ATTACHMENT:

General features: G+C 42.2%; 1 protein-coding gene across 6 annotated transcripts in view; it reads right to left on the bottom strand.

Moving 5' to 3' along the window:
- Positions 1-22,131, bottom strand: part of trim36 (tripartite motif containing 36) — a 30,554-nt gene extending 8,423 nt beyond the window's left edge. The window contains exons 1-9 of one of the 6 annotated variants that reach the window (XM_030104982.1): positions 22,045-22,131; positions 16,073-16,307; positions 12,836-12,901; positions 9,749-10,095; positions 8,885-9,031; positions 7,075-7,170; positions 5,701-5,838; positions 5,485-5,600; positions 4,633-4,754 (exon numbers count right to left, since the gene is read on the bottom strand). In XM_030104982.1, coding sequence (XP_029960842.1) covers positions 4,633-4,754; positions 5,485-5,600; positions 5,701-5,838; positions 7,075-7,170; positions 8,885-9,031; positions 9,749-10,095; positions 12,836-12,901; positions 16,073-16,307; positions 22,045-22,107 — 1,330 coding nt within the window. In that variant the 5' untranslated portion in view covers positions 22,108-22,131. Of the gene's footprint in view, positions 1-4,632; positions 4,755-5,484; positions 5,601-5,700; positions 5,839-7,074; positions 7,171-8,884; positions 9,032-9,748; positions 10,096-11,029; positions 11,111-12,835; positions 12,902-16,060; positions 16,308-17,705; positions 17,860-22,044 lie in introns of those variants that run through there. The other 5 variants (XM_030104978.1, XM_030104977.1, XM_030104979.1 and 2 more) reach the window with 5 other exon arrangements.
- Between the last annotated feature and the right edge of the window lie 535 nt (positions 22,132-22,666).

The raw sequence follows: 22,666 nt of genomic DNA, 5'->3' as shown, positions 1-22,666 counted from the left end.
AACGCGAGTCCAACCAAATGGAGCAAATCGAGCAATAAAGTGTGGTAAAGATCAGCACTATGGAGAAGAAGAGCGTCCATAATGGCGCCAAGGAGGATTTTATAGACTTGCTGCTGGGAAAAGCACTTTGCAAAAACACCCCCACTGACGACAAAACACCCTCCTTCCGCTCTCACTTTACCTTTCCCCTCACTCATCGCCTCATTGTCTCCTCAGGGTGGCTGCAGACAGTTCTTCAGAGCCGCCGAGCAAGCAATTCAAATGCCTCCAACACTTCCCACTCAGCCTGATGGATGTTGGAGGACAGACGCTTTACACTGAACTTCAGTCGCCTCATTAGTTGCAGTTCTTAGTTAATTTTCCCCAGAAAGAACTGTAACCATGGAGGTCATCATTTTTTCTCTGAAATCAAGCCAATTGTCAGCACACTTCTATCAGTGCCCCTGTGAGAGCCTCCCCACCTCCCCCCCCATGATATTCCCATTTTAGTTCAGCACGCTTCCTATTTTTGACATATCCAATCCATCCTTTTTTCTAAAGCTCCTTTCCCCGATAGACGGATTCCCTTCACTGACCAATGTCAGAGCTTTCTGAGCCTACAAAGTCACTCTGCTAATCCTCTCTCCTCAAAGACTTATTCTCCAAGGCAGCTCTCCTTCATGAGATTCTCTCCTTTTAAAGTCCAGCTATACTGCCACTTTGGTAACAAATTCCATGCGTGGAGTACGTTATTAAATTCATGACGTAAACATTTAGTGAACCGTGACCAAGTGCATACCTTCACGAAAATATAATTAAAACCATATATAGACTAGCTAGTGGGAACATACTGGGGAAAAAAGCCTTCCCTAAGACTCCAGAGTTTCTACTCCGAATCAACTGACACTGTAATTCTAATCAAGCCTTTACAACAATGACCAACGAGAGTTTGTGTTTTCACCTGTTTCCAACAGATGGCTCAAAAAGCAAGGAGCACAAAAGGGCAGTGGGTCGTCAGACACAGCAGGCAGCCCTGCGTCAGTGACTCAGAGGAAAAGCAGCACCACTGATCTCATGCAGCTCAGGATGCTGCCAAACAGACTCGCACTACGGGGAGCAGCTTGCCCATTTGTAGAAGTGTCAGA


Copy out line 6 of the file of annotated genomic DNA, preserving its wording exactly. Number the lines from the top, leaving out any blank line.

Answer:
AACGCGAGTCCAACCAAATGGAGCAAATCGAGCAATAAAGTGTGGTAAAGATCAGCACTATGGAGAAGAAGAGCGTCCATAATGGCGCCAAGGAGGATTTTATAGACTTGCTGCTGGGAAAAGCACTTTGCAAAAACACCCCCACTGACGACAAAACACCCTCCTTCCGCTCTCACTTTACCTTTCCCCTCACTCATCGCCTCATTGTCTCCTCAGGGTGGCTGCAGACAGTTCTTCAGAGCCGCCGAGCAAGCAATTCAAATGCCTCCAACACTTCCCACTCAGCCTGATGGATGTTGGAGGACAGACGCTTTACACTGAACTTCAGTCGCCTCATTAGTTGCAGTTCTTAGTTAATTTTCCCCAGAAAGAACTGTAACCATGGAGGTCATCATTTTTTCTCTGAAATCAAGCCAATTGTCAGCACACTTCTATCAGTGCCCCTGTGAGAGCCTCCCCACCTCCCCCCCCATGATATTCCCATTTTAGTTCAGCACGCTTCCTATTTTTGACATATCCAATCCATCCTTTTTTCTAAAGCTCCTTTCCCCGATAGACGGATTCCCTTCACTGACCAATGTCAGAGCTTTCTGAGCCTACAAAGTCACTCTGCTAATCCTCTCTCCTCAAAGACTTATTCTCCAAGGCAGCTCTCCTTCATGAGATTCTCTCCTTTTAAAGTCCAGCTATACTGCCACTTTGGTAACAAATTCCATGCGTGGAGTACGTTATTAAATTCATGACGTAAACATTTAGTGAACCGTGACCAAGTGCATACCTTCACGAAAATATAATTAAAACCATATATAGACTAGCTAGTGGGAACATACTGGGGAAAAAAGCCTTCCCTAAGACTCCAGAGTTTCTACTCCGAATCAACTGACACTGTAATTCTAATCAAGCCTTTACAACAATGACCAACGAGAGTTTGTGTTTTCACCTGTTTCCAACAGATGGCTCAAAAAGCAAGGAGCACAAAAGGGCAGTGGGTCGTCAGACACAGCAGGCAGCCCTGCGTCAGTGACTCAGAGGAAAAGCAGCACCACTGATCTCATGCAGCTCAGGATGCTGCCAAACAGACTCGCACTACGGGGAGCAGCTTGCCCATTTGTAGAAGTGTCAGA